First Appeared at The Music Box, December 2003, Volume 10, #12
Written by John Metzger
These days, jazz-funk bands are a dime a dozen. There are simply too many of these road warriors traversing the country, and most are seemingly content to take turns delivering lengthy solos that drone on forever over a ridiculously simple chord structure. Add to this the fact that nearly all of these groups havenít the slightest inkling how to improvise and play real jazz, and itís no wonder that none of them has managed to make a dent in virtually any market.
One of the finer outfits that seems to have gotten lost in this shuffle is Galactic, a hard-driving ensemble from New Orleans that clearly has an understanding of jazz, even though much of its music falls closer to funk, R&B, rock, and soul. Of course, percussionist Stanton Moore hasnít exactly helped his bandís cause by issuing solo albums that sound as indistinct and generic as the rest of the jam band/jazz-funk pack. But thatís beside the point, for Galactic has finally made an album that is actually worth hearing, at least in part, and it just might help the group to find a wider audience.
Undoubtedly, some jam band fans will take issue with the fact that on its fourth outing Ruckus, Galactic has tightened things up considerably. Though each tune leaves room for further exploration in concert, none of the recorded renditions contain lengthy, meandering solos, and none exceed the four-minute mark. Yes, for better or for worse, the group has focused primarily on crafting songs. There are elements of electronica, techno, hip-hop, and soul that drift throughout the deep grooves of drums and bass ó even as saxophones wail, harmonicas flutter, and guitars chug along, adding texture and color to the compositions.
Does this newfound strategy always work? Hell, no. Sometimes ó as on the repetitive instrumentals Bongo Joe, The Moil, and Mercamon ó the tracks are unmitigated disasters, largely lacking in melody. Even in their shorter incarnations, these songs are far too long and directionless, and their hypnotic effect begins to wear extraordinarily thin because when one gets right down to it, they all wind up sounding pretty much the same. After all, simply altering the array of available instrumentation does little to hide what is essentially a formulaic approach to songwriting. This, of course, underscores what may be the greatest deficiency of the current jazz-funk scene. That is, no one, including Galactic, seems to fully grasp the notion that what might be successful on a crowded dance floor or as background music for a raging party most definitely is not the same as what works on a broader level for the home listening market.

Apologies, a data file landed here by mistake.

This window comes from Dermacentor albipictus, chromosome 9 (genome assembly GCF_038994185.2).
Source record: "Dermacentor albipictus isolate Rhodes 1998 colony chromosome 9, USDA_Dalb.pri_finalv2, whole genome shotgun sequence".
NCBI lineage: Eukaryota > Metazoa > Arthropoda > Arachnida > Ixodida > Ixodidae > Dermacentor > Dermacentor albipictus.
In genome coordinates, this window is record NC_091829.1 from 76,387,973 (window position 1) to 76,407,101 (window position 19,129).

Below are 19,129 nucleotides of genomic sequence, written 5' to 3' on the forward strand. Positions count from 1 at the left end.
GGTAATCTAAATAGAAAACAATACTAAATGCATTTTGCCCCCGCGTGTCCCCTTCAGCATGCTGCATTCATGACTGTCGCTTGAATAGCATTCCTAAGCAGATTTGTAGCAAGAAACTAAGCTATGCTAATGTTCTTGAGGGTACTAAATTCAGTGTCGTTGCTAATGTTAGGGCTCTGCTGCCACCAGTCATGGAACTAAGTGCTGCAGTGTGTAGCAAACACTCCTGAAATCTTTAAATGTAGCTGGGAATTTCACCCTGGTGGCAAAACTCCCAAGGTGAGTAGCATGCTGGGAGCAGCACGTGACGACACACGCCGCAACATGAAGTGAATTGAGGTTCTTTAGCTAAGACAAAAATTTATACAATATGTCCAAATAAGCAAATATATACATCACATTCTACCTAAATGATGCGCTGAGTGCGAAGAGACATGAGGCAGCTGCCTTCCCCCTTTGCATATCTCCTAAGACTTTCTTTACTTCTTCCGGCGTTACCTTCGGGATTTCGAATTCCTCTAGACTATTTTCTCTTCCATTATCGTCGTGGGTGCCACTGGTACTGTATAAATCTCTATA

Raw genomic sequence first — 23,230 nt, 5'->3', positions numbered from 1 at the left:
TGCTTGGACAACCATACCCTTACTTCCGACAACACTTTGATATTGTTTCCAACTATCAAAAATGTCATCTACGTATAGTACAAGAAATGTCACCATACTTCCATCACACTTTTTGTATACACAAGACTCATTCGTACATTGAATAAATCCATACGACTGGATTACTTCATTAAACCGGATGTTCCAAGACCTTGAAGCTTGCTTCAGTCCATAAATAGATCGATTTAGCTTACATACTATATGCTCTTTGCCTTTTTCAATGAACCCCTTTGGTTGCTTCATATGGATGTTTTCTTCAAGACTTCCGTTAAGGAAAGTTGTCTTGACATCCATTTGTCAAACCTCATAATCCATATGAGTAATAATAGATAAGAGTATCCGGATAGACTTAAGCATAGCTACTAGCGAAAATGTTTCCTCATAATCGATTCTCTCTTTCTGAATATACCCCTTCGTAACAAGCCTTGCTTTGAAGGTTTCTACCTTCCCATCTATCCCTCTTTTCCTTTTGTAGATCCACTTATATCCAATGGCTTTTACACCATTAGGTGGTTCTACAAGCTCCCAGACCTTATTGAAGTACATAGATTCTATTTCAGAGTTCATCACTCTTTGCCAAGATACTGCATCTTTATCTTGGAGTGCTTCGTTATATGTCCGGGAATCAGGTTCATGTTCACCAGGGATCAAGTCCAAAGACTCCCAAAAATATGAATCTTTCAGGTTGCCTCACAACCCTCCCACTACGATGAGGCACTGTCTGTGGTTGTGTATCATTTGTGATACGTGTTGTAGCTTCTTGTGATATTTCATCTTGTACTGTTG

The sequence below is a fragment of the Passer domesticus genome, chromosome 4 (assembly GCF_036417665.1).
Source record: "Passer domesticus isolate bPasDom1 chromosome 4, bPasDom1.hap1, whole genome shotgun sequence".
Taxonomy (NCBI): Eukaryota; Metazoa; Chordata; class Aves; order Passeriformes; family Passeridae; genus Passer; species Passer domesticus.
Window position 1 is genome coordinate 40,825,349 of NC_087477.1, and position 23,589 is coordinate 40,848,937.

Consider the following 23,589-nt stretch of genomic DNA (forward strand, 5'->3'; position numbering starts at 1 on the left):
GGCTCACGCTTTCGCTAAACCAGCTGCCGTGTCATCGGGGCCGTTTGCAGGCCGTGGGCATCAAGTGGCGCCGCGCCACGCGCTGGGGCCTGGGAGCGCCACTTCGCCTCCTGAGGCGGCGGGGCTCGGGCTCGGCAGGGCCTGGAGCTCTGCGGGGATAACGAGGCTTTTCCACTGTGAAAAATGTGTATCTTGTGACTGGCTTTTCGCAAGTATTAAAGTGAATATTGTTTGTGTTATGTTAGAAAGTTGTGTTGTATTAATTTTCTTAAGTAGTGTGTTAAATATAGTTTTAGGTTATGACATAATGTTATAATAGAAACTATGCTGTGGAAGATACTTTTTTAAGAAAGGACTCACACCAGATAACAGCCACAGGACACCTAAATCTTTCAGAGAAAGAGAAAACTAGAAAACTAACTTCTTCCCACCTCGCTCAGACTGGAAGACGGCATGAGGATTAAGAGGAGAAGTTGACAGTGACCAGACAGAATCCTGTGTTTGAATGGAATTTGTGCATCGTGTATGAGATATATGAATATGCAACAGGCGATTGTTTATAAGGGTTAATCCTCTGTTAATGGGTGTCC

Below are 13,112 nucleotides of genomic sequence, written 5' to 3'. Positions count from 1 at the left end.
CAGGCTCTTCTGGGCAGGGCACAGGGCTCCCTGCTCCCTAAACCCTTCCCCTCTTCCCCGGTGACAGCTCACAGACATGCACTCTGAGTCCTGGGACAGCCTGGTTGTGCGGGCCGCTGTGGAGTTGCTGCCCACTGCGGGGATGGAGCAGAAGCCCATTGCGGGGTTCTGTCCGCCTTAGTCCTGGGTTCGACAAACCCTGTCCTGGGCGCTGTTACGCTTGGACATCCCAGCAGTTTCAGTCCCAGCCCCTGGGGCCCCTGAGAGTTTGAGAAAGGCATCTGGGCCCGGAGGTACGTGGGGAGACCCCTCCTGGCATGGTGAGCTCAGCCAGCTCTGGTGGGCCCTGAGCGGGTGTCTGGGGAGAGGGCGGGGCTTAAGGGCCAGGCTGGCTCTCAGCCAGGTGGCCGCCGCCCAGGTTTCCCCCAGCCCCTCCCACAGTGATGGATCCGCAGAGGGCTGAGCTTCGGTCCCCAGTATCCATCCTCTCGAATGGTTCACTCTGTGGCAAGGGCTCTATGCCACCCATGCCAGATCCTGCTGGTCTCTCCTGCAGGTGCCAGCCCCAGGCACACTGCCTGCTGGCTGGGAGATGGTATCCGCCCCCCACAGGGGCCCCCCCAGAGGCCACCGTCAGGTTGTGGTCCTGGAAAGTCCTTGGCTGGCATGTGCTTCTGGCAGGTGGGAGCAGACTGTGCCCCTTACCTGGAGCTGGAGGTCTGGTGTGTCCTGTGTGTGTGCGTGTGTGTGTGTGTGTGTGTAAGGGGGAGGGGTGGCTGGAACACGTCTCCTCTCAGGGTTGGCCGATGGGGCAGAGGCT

However, there are moments when Galacticís new batch of songs are passably enjoyable, and even better, are those occasions when everything clicks. The sultry Paint seamlessly slips into the steamy groove of Never Called You Crazy; in resurrecting General Publicís Tenderness, the group shapes it into something that resembles the music of Robert Bradleyís Blackwater Surprise; on Uptown Odyssey, the band revels in its updated version of í70s soul; and All Behind You Now comes off as a cross between Jimi Hendrix and Sly Stone. If anything, these selections from Ruckus prove what some have suspected for awhile ó that Galactic might be a better soul outfit than a jazz-funk ensemble. After all, itís on the former style that the group shakes off its sterile sound and finds some passion, offering hope that it may one day live up to its potential. Ĺ
Ruckus is available from Barnes & Noble.
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1 Star: Pitiful
2 Stars: Listenable
3 Stars: Respectable
4 Stars: Excellent
5 Stars: Can't Live Without It!!
Copyright © 2003 The Music Box